EMF Health-effects Research

Non-Hodgkin's lymphomas and occupation in Sweden

Cano MI, Pollan M

Int Arch occup Environ Health 74: 443-449 2001

Objectives: To investigate whether there is a risk excess of non-Hodgkin's lymphoma among Swedish workers associated with particular occupations.

Methods: The base population was made up of Swedish men (1,779,646) and women (1,101,669) who were gainfully employed at the time of the 1970 census, had also been present in the 1960 census, and were still alive and older than 24 years as of 1 January 1971. They were followed up for 19 years until the end of 1989. Age-period standardised incidence ratios were computed in a dataset linking cancer diagnoses from the Swedish national cancer register to occupational and demographical data obtained in the 1970 census.

Log-linear Poisson models were fitted, allowing for geographical area. Risk estimators per occupation were also computed for workers reporting the same occupation in 1960 and 1970, a more specifically exposed group.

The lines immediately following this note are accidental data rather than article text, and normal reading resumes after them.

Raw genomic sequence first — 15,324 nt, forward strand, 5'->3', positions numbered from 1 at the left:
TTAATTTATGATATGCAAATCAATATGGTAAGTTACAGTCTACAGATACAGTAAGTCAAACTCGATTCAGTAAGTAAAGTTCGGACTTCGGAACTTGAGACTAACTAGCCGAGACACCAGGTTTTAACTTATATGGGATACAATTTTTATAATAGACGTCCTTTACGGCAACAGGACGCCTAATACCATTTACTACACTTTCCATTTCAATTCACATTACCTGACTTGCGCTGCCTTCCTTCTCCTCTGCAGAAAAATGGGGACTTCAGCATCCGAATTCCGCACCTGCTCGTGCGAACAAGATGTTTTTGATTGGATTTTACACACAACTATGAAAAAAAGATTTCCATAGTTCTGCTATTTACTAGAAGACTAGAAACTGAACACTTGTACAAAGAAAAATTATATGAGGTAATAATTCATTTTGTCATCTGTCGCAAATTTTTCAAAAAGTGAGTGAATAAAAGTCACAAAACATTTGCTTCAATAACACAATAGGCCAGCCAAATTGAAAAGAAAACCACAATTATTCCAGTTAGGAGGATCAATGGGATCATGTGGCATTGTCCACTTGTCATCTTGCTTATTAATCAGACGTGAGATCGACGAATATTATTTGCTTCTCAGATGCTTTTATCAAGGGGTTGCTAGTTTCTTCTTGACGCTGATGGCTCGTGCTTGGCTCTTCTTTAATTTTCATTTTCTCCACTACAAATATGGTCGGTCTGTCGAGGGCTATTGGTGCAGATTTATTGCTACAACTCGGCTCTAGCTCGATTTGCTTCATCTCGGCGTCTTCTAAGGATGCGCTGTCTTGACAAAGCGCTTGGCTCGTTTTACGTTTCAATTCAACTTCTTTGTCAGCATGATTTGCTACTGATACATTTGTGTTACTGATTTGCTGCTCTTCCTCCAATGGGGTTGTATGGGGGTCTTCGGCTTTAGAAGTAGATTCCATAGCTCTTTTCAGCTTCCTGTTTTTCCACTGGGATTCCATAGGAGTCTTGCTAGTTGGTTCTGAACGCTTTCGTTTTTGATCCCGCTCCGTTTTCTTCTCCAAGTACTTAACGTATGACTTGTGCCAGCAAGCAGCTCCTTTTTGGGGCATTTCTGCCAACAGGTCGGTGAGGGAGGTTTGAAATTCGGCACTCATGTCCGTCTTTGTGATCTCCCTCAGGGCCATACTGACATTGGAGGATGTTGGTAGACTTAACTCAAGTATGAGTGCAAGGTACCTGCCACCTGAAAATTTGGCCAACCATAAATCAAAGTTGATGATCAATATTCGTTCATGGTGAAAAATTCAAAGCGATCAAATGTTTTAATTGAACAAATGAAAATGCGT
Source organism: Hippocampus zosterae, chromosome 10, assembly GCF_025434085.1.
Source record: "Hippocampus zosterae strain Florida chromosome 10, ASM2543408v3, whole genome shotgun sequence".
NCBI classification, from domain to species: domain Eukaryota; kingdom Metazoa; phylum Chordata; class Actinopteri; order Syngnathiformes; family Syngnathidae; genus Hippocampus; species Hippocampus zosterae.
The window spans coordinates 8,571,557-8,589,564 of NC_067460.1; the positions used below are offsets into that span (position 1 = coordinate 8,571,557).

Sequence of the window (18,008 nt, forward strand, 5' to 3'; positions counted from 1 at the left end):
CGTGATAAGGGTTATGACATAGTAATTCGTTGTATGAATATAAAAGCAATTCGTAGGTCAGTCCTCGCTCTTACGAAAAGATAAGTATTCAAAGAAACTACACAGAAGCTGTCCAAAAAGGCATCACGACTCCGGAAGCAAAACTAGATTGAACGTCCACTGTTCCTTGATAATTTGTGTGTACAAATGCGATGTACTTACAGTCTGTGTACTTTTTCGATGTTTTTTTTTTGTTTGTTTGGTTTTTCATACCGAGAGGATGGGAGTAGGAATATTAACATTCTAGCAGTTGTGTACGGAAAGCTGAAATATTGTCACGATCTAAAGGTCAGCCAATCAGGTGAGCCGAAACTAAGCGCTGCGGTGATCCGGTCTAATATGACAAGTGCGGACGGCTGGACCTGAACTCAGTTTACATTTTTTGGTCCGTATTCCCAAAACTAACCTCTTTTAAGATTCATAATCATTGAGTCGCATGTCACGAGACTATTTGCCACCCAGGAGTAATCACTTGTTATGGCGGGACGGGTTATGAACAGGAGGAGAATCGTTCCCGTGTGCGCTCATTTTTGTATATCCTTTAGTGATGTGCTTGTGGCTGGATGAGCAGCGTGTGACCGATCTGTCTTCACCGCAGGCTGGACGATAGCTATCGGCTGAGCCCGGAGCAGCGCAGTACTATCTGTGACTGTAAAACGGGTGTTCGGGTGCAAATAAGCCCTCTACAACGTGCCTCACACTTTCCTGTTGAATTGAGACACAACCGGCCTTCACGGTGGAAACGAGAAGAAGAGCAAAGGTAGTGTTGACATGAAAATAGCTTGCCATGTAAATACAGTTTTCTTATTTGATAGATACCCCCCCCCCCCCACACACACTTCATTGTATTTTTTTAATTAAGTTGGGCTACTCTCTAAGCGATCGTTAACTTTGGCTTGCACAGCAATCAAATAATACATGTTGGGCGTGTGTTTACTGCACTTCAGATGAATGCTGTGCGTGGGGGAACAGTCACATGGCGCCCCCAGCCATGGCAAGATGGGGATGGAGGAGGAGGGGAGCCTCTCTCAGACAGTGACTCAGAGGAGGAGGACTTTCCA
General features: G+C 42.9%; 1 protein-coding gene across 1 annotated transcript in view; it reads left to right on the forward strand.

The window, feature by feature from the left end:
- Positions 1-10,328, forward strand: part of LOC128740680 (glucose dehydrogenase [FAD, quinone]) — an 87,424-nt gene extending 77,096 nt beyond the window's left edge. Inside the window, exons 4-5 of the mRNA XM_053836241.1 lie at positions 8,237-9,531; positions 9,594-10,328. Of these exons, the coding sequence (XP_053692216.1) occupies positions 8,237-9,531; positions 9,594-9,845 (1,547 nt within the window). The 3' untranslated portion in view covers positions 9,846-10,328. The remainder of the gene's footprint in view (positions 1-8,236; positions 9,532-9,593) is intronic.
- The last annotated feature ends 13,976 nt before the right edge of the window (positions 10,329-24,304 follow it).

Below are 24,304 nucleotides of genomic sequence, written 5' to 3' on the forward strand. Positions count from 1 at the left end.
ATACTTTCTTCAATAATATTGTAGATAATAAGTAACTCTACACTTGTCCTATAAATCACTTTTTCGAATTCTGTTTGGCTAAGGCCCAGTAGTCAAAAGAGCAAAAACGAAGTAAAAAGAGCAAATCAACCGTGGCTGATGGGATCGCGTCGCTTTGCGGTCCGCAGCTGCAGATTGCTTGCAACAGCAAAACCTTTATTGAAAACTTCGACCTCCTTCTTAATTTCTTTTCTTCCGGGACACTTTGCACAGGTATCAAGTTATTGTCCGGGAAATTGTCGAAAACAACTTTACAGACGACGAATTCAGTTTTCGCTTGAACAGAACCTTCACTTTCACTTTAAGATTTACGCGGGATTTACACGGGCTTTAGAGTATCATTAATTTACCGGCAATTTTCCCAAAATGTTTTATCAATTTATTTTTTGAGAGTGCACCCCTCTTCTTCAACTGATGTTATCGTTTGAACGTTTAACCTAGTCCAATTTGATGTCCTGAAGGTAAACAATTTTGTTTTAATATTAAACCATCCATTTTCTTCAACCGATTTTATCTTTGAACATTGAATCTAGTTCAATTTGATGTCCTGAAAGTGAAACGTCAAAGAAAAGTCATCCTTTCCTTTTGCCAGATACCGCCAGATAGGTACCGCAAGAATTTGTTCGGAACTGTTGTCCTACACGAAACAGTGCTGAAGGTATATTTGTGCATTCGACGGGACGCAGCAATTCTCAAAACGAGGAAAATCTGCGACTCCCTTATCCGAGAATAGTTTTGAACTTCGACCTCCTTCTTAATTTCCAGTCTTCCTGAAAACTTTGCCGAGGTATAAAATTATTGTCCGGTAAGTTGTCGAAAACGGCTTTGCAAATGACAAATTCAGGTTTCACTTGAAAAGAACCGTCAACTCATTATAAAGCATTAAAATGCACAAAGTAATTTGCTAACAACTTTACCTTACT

Results: There were 7,610 non-Hodgkin's lymphomas reported in the study cohort, 5,391 cases in men and 2,219 in women. A relative risk of over 1.20 and statistically significant was observed in men among accountants and auditors, secretaries and typists, auctionists, non-specific rail and road transport workers, telecommunications traffic officers, telegraph and radio operators, photographic-laboratory workers, and other production and related work.

The risk excess was confirmed in men with the same occupation in both censuses. In women, only these occupations achieved statistical significance: metal platers and coaters, truck and conveyor operators, and store and warehouse workers.

Conclusion: The risk excess observed in telecommunication and transport workers could be explained by electromagnetic radiation exposure. We did not find a risk excess in agricultural occupations that has been largely documented by other study groups.

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